There is no cure for Huntington’s disease. However, symptomatic treatment is available. Medication is usually the first line of treatment based on the symptoms. Dopamine depletors are the cornerstone of treatment for abnormal movements, especially chorea.
Tetrabenazine (TBZ) is mostly prescribed for chorea but the dosage needs to be monitored thoroughly. Side effects may include depression or metabolic issues. However, smaller doses, thrice a day are often recommended.
Typical Neuroleptics and Atypical neuroleptics are prescribed for chorea. However, typical neuroleptics show an increase in numerous side effects including impairment in oculomotor and cognitive functioning. Antiglutamatergic drugs and GABA Agonists have also been tried for the treatment of chorea and bradykinesia but with little efficacy, warranting more research.
Depression is one of the core comorbidities of HD. Patients report suicidal ideation, apathy, irritability and in some cases hallucinations. Amitriptyline and imipramine, tricyclic antidepressants are often prescribed. However, Paroxetine is the one with the most promising results.
Non pharmacologic treatments include Deep Brain Stimulation and Fetal Cell Transplant, but the methods are yet to be tested on larger populations to show conclusive results. In the Deep Brain Stimulation, electrodes are placed on the brain connected to a pacemaker like device. This device is connected to the electrodes with wires under the skin.
The electrodes stimulate the neuron cells in the brain helping it release certain chemicals. This method has shown results in the treatment of Parkinson’s. In patients with Huntington’s Disease, it showed overall improvement of symptomatic management of the treatment. However, long term results are yet to be studied.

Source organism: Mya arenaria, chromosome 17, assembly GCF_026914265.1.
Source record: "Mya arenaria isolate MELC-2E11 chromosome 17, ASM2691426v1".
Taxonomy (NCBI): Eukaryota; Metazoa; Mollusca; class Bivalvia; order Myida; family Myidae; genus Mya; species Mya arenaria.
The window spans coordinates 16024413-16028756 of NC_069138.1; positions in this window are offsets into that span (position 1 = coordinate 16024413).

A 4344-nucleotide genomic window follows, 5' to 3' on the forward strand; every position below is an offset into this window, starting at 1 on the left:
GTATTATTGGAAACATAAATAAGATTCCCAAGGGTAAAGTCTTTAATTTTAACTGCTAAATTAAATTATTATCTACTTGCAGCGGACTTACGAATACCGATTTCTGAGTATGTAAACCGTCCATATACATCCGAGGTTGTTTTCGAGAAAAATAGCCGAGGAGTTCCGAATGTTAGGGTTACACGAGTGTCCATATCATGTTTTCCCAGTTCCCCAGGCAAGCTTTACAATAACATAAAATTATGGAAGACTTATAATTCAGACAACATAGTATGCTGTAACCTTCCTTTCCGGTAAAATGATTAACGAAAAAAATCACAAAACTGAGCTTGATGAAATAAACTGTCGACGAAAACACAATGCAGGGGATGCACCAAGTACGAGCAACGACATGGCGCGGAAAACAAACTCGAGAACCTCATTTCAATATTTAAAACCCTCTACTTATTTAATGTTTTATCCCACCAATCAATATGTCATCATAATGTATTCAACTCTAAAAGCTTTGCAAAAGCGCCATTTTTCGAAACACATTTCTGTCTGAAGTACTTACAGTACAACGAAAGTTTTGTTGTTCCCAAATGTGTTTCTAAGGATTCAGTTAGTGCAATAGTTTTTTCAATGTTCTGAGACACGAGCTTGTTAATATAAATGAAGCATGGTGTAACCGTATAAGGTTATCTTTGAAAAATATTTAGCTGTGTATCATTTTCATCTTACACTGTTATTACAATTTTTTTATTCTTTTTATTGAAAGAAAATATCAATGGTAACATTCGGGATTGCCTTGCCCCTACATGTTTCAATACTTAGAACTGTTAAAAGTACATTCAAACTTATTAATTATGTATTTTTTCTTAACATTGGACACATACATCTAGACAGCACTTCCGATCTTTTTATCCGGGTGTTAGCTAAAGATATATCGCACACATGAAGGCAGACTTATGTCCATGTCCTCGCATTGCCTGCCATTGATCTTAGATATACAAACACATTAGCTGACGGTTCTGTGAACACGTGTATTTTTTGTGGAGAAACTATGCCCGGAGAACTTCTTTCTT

Fetal Cell Transplant is a procedure where healthy cells are transplanted in the bone marrow of the patient. The efficacy of Fetal Cell Transplant for Huntington’s Disease is yet to be established.
1. Other mental disorders: Early symptoms of Huntington’s disease may include instability of mood, irritability, or compulsive behaviors that may suggest another mental disorder. However, genetic testing or the development of motor symptoms will distinguish the presence of Huntington’s disease.
2. Other neurocognitive disorders: The early symptoms of Huntington’s disease, particularly symptoms of executive dysfunction and impaired psychomotor speed, may resemble other neurocognitive disorders (NCDs), such as major or mild vascular NCD.
3. Other movement disorders: Huntington’s disease must also be differentiated from other disorders or conditions associated with chorea, such as Wilson’s disease, drug-induced tardive dyskinesia, Sydenham’s chorea, systemic lupus erythematosus, or senile chorea.
A neurologist, neuropsychologist or neuropsychiatrist are often referred to for treatment.
The functional capacities of a person are significantly impacted by Huntington’s disease, which typically causes mobility, cognitive, and psychological issues.
A person with Huntington’s disease eventually needs assistance with all everyday tasks and caring for themselves. By the end of the illness, the patient will probably be bedridden and mute. Most people with Huntington’s disease are able to grasp language and are aware of their friends and relatives, however some won’t be able to identify them.
Although it is not possible to completely eliminate the disease, early diagnosis can help cope with the symptoms. Get in touch with Ananda’s experts and start your counseling sessions.